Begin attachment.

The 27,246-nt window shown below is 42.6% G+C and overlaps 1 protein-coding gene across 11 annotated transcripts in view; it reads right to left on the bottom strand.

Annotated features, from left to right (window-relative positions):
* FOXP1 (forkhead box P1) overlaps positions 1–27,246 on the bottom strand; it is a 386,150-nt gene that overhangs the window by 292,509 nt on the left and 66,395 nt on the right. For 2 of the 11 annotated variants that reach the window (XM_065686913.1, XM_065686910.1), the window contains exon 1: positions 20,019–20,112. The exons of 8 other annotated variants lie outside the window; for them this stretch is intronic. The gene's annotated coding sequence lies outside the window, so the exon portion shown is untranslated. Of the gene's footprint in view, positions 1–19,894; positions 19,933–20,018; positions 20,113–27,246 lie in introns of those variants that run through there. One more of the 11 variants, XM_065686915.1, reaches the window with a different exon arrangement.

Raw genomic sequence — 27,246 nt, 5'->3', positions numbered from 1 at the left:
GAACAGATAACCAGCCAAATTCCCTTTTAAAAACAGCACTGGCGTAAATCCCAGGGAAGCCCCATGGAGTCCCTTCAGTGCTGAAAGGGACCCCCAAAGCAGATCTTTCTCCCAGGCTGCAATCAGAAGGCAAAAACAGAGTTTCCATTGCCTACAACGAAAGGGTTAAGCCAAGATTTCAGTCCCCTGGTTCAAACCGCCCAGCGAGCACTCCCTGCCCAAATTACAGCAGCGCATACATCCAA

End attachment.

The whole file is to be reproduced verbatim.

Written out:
The 27,246-nt window shown below is 42.6% G+C and overlaps 1 protein-coding gene across 11 annotated transcripts in view; it reads right to left on the bottom strand.

Annotated features, from left to right (window-relative positions):
* FOXP1 (forkhead box P1) overlaps positions 1–27,246 on the bottom strand; it is a 386,150-nt gene that overhangs the window by 292,509 nt on the left and 66,395 nt on the right. For 2 of the 11 annotated variants that reach the window (XM_065686913.1, XM_065686910.1), the window contains exon 1: positions 20,019–20,112. The exons of 8 other annotated variants lie outside the window; for them this stretch is intronic. The gene's annotated coding sequence lies outside the window, so the exon portion shown is untranslated. Of the gene's footprint in view, positions 1–19,894; positions 19,933–20,018; positions 20,113–27,246 lie in introns of those variants that run through there. One more of the 11 variants, XM_065686915.1, reaches the window with a different exon arrangement.

Raw genomic sequence — 27,246 nt, 5'->3', positions numbered from 1 at the left:
GAACAGATAACCAGCCAAATTCCCTTTTAAAAACAGCACTGGCGTAAATCCCAGGGAAGCCCCATGGAGTCCCTTCAGTGCTGAAAGGGACCCCCAAAGCAGATCTTTCTCCCAGGCTGCAATCAGAAGGCAAAAACAGAGTTTCCATTGCCTACAACGAAAGGGTTAAGCCAAGATTTCAGTCCCCTGGTTCAAACCGCCCAGCGAGCACTCCCTGCCCAAATTACAGCAGCGCATACATCCAA